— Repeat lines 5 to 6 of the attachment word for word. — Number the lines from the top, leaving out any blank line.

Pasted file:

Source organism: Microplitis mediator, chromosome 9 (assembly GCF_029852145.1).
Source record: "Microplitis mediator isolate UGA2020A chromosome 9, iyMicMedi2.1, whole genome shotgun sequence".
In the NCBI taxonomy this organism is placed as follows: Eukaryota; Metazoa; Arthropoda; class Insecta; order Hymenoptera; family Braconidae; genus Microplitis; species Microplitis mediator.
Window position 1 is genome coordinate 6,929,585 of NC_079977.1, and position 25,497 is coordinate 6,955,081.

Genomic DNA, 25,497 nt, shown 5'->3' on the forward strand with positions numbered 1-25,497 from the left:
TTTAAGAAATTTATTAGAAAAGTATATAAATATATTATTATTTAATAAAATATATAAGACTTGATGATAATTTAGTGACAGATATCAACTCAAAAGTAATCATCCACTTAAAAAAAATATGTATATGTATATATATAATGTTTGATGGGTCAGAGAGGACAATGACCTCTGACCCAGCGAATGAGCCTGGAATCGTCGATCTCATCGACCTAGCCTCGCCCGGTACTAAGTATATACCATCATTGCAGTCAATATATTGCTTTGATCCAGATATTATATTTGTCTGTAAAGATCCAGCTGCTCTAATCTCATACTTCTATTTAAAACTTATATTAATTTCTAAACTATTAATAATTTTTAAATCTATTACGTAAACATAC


Genomic DNA, 25,497 nt, shown 5'->3' on the forward strand with positions numbered 1-25,497 from the left:
TTTAAGAAATTTATTAGAAAAGTATATAAATATATTATTATTTAATAAAATATATAAGACTTGATGATAATTTAGTGACAGATATCAACTCAAAAGTAATCATCCACTTAAAAAAAATATGTATATGTATATATATAATGTTTGATGGGTCAGAGAGGACAATGACCTCTGACCCAGCGAATGAGCCTGGAATCGTCGATCTCATCGACCTAGCCTCGCCCGGTACTAAGTATATACCATCATTGCAGTCAATATATTGCTTTGATCCAGATATTATATTTGTCTGTAAAGATCCAGCTGCTCTAATCTCATACTTCTATTTAAAACTTATATTAATTTCTAAACTATTAATAATTTTTAAATCTATTACGTAAACATAC